Growth in China's factories, services slows in December
China`s manufacturing sector expanded at a weaker than expected pace in December, with growth slowing from the previous month as the world`s second-largest economy heads into 2017.
The official Purchasing Managers` Index (PMI) stood at 51.4 in December, slowing from the previous month`s 51.7, and above the 50-point mark that separates growth from contraction on a monthly basis.
December`s reading was slightly below the prediction of a Reuters poll for 51.5, but marked the fifth straight month of expansion after a rocky start to the year.
China`s manufacturing sector has picked up in recent months, buoyed by a government infrastructure building spree and a housing boom, which have fueled demand for building materials from cement to steel.
Rising commodity prices and stronger demand have boosted profits for industrial firms, and helped revive inflation expectations worldwide, though analysts question whether growth will be sustainable once when the impact of stimulus measures begins to wear off.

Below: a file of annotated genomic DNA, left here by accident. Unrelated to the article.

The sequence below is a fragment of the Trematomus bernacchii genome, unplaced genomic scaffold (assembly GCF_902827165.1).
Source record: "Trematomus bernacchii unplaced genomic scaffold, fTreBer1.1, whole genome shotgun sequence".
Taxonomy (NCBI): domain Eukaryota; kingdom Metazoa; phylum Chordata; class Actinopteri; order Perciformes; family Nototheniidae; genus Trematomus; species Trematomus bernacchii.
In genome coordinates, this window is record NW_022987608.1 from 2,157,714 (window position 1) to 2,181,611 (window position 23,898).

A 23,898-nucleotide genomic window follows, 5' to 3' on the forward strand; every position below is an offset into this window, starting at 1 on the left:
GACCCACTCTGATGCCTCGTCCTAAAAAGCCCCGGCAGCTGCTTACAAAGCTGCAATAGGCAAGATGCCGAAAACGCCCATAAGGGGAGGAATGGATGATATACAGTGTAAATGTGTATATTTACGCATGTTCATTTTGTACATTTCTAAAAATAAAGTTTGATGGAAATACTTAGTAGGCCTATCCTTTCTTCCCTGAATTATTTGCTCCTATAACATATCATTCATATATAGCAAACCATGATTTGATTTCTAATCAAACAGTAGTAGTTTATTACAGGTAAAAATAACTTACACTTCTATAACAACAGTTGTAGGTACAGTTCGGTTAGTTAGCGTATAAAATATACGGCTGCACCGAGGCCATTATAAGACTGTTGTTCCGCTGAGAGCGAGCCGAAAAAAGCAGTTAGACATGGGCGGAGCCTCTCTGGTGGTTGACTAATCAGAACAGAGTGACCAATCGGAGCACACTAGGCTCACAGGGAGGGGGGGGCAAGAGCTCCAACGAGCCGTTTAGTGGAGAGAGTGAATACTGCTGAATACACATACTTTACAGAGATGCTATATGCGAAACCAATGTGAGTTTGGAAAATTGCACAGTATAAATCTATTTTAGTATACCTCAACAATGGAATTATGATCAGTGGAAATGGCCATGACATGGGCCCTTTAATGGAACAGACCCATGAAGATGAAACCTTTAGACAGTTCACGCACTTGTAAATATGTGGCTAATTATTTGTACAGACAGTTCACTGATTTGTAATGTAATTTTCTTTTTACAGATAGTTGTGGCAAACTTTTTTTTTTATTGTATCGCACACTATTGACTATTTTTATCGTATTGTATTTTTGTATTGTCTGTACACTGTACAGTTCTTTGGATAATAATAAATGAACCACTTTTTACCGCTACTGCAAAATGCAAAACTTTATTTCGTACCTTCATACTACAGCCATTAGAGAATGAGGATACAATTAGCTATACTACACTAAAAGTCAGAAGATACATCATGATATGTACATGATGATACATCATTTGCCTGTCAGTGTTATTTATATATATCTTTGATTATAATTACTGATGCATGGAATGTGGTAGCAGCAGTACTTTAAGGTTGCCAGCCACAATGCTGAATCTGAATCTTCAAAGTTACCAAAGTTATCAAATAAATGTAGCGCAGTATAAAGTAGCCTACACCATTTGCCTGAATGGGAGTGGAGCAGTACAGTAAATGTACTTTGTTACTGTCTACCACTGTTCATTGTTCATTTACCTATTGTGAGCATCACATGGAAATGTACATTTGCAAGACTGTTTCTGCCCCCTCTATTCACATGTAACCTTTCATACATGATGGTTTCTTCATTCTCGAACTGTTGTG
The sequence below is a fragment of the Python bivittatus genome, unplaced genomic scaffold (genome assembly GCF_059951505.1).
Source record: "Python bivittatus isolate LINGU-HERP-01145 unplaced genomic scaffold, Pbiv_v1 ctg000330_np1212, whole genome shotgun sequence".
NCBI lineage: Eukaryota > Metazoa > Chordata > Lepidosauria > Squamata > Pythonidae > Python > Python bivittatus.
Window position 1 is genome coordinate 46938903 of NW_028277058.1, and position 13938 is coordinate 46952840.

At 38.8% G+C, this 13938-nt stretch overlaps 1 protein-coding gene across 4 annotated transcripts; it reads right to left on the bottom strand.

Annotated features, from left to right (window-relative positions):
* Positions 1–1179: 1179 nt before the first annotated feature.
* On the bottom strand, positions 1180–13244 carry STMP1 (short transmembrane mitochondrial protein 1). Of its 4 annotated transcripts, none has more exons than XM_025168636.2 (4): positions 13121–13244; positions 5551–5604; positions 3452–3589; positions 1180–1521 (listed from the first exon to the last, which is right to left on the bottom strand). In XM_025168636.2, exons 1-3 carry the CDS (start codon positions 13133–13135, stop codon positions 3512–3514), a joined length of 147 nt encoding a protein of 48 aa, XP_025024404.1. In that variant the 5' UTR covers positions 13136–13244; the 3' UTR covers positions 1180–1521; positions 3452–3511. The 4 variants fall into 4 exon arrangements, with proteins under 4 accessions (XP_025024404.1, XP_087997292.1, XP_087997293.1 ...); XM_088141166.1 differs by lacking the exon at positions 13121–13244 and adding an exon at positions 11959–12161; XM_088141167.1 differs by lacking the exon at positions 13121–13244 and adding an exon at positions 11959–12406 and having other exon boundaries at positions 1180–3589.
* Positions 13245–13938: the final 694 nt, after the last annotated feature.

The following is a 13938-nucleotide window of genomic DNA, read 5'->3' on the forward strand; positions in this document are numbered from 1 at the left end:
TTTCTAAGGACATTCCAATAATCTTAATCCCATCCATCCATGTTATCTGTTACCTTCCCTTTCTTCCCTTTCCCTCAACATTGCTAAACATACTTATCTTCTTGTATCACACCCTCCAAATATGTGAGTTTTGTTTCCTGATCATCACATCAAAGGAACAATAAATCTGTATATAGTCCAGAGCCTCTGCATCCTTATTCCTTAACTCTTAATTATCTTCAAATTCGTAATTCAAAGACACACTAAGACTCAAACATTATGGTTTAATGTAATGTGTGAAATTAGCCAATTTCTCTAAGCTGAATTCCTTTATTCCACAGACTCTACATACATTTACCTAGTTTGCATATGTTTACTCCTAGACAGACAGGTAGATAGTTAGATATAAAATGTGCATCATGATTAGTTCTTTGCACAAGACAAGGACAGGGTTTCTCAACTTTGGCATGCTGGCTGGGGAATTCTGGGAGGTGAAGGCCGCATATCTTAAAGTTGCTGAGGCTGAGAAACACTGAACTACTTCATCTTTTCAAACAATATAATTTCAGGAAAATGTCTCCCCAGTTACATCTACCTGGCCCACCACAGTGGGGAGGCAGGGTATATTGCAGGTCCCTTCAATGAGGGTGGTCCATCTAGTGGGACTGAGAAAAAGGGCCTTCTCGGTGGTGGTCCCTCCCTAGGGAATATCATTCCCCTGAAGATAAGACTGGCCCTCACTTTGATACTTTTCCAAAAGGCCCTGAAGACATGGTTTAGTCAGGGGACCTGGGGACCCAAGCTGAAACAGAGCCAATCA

China`s economy expanded at a steady 6.7% clip in the third quarter (Q3) and looks set to hit Beijing`s full-year target of 6.5 to 7%, fueled by stronger government spending, record bank lending and a red-hot property market, which are also adding to explosive growth in debt.
Factory output slowed in December, with the sub-index hitting 53.3 from 53.9 the previous month.
Total new orders were flat at 53.2, logging the same 53.2 as November, while new export orders fell to 50.1 from 50.3.
Jobs were again lost, with the employment sub-index sitting at 48.9, compared to 49.2 in November, as the country pledged to cut excess capacity over a range of industries.
A sub-index for smaller firms fell, and performance for larger companies also worsened.
A separate reading on the services sector showed the pace of growth slowed in December from the previous month.
The official non-manufacturing Purchasing Managers` Index (PMI) stood at 54.5 in December, down from 54.7 in November, but well above the 50-point mark.
China is counting on growth in services to offset persistent weakness in exports that is dragging on the economy.